By Butch Harmon
Special for Second Half
BATTLE CREEK – The Flint Powers Catholic boys golf team gained plenty of experience playing after extensive weather delays this season.
That experience paid major dividends during the second round of the Lower Peninsula Division 2 Finals on Saturday.
Shortly after the first groups hit their tee shots at Bedford Valley Golf Course, the cracks of thunder brought out the horn calling players off the course. The next five-plus hours found golfers, coaches and spectators huddled in and about the clubhouse as heavy rains hit and put day two of the Finals in jeopardy. After a nearly six-hour delay, the rain came to an end and the Division 2 golfers finished just before darkness fell to cap a highly-competitive two days of golf.
Flint Powers came out on top with a two-day total of 600 to edge Grand Rapids Forest Hills Northern (603) and East Grand Rapids (608).
The lengthy delay was something the Powers golfers had experience with as they endured a four-hour delay during the regular season on their way to winning a tournament at Katke in Big Rapids.
“I’m so thankful we went through that because the boys handled it very well up there, and they were able to take that and carry it over and handle it today,” said Powers Catholic coach Robert Beach. “They just kicked back and relaxed, and we tried to have a little fun. We went out and had lunch and got back here and had to wait a little bit longer, but once that horn sounds, they’re in competitive mode.”
Powers strung together four strong scores after the delay as sophomore Grant Tucker shot a 72, senior Matt Knight carded a 73, senior Zach Hopkins shot a 74 and sophomore Ty Vanitvelt added a 76.
Heading into Saturday’s final round, the Chargers trailed Friday’s leader, Pontiac Notre Dame Prep, by five strokes. Notre Dame Prep shot a 300 on the first day, followed by East Grand Rapids with a 301 and Forest Hills Northern with a 302. Following right behind Powers Catholic was DeWitt with a 306, Gaylord and Richland Gull Lake with 308 and Byron Center with 309 – in all, seven teams were within nine strokes of the lead.
“This is my 30th year of coaching, and I’ve never seen it this close,” Beach said. “I’ve never seen so many teams that had a chance going into today. I was talking to the other coaches, and we were all hoping and praying. Our kids worked so hard, every team worked so hard to get here, all I wanted was just a chance today. I’m so thankful all these kids got a chance to experience the second day of the state tournament.”
For the Powers seniors, the title was extra sweet after they finished second at last year’s state meet.
“We had the mindset going into today that if we were able to play, we would pull it off,” Knight said. “It’s pretty cool to see that happen. It’s a big turnaround in one year and a great way to go out as a senior.”
Fellow senior Hopkins finished the tournament with rounds of 73 and 74 to lead the Chargers with a 147 total, eight shots off the lead. Although the delay was a challenge, the opportunity to capture the title made the wait worth it.
“The delay was a little annoying,” Hopkins said. “We didn’t know if we would play today. I’m happy that we ended up playing. The course itself was actually not as wet as I thought it would be.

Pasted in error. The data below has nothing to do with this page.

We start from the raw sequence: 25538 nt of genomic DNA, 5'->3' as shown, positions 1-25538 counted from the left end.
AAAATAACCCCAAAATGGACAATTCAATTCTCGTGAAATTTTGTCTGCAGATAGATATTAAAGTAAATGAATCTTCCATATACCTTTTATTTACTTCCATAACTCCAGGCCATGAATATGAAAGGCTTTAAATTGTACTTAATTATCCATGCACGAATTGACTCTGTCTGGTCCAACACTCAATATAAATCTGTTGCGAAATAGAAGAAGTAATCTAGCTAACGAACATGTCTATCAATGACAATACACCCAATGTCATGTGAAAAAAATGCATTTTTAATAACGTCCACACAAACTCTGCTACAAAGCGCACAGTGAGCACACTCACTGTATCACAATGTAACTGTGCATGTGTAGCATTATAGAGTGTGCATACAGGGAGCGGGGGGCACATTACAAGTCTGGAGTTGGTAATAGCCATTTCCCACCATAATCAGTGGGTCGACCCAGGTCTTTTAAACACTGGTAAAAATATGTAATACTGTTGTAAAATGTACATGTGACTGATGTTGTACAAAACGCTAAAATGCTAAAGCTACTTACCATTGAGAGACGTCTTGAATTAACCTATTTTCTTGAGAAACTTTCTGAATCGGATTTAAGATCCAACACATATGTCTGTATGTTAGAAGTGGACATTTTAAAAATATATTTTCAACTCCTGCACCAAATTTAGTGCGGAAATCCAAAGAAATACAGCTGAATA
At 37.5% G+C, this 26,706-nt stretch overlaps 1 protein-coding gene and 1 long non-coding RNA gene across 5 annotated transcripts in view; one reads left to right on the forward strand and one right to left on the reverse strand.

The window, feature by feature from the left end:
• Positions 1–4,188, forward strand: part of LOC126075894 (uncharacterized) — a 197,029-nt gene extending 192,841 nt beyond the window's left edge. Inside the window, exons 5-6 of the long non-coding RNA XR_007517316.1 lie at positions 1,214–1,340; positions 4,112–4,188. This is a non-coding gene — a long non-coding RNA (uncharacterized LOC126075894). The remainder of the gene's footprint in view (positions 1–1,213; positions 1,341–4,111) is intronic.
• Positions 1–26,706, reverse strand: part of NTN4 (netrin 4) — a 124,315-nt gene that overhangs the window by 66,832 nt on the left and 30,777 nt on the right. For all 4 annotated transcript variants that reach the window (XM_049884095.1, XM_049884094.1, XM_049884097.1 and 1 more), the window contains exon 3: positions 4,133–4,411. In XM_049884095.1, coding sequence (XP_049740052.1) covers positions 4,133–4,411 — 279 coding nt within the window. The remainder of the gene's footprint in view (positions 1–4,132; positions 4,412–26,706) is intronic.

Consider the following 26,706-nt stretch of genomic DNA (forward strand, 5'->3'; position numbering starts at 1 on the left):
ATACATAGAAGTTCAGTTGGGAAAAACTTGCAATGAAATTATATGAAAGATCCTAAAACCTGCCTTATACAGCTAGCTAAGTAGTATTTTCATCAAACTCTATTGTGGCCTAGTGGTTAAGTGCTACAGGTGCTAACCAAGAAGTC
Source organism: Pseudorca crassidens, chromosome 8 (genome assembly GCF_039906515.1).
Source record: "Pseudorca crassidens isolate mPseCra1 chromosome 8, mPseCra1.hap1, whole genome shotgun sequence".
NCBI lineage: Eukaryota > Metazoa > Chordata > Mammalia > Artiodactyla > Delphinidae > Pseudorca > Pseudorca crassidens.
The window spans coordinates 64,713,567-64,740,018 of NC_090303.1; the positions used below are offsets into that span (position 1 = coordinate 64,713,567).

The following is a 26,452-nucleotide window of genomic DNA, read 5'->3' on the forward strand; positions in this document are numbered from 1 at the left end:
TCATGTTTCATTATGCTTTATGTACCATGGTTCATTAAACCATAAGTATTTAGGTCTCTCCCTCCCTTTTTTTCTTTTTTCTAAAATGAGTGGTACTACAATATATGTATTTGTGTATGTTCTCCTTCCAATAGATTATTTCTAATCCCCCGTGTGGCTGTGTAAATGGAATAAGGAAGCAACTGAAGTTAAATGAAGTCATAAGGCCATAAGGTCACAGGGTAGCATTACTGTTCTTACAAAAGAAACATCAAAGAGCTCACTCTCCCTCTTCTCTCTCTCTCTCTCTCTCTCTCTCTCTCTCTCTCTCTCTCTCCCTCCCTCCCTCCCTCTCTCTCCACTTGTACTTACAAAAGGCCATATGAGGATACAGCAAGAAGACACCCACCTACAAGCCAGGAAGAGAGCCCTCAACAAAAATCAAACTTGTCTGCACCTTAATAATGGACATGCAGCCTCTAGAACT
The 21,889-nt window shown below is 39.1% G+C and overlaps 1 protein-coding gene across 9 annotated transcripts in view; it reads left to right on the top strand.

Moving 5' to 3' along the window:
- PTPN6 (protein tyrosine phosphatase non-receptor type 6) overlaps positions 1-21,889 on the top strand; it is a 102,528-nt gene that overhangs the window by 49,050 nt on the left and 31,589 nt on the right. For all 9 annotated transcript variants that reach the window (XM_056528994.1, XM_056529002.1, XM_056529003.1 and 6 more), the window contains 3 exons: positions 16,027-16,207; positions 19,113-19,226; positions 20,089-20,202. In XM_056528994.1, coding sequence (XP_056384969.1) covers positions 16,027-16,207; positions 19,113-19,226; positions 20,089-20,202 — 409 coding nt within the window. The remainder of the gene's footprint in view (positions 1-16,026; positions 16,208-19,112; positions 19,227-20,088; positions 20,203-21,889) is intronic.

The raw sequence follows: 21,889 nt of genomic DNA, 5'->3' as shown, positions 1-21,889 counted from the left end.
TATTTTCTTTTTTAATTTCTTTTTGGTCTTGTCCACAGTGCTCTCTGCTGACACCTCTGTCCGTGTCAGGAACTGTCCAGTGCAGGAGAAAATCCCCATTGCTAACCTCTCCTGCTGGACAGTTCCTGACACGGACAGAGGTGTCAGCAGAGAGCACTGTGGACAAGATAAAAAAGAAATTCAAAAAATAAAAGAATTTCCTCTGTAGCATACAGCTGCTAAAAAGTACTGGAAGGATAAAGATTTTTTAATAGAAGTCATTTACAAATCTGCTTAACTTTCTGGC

“That’s all we wanted all this year. I’m happy we finally accomplished it.”
Mason’s Alex Jordan also made the most of the long delay. Jordan put together two solid rounds to win the medalist honor with a 139. Nick Krueger of Spring Lake placed second with a 141 followed by Andrew Kolar of Forest Hills Central with a 142 and Tanner Moore of Byron Center and Charlie DeLong of DeWitt with both at 143.
Trailing by two strokes entering the second day, Jordan relaxed and spent time with people close to him.
“It was nice being with my mom and my coach,” Jordan said. “Being able to talk with them and not get impatient just thinking about it. I was able to distract myself a little bit. I did a good job of staying patient. When I came back I had an eight-foot putt for birdie, and I knocked it in on the first hole.”
After shooting a 69 on Friday, the birdie putt sent Jordan on to a score of 70 after the weather delay. Jordan’s strategy was the same as it was for the first round.
“I just tried to do the same things I did yesterday,” Jordan said. “I played a very similar round as far as making decisions and where I placed the ball, and it worked.”
PHOTOS: (Top) Flint Powers coach Robert Beach and golfer Grant Tucker confer during Saturday’s second round at Bedford Valley. (Middle) Mason’s Alex Jordan watches one of his shots. (Click to see more from HighSchoolSportsScene.com.)
Be The Referee is a series of short messages designed to help educate people on the rules of different sports, to help them better understand the art of officiating, and to recruit officials.
Below is this week's segment – Animal Interference - Listen
In golf – it’s common to hear about birdies, eagles, maybe even an albatross. Or in my case, a snowman. But what if an actual animal interferes with your ball while in play?
There are two kinds of interference.
The first involves a ball still in motion. If you are putting and a squirrel darts out and stops or redirects your putt, you simply get a do-over from the original spot.
Off the green, if a moving ball is stopped or re-directed, you play the ball from where it ultimately stops.
If your ball is stopped and a seagull picks it up and carries it off – you just replace the ball to its original spot and proceed.
It doesn’t happen often, but now you know how to deal with squirrels and seagulls … in addition to birdies and eagles.
(PHOTO by Gary Shook.)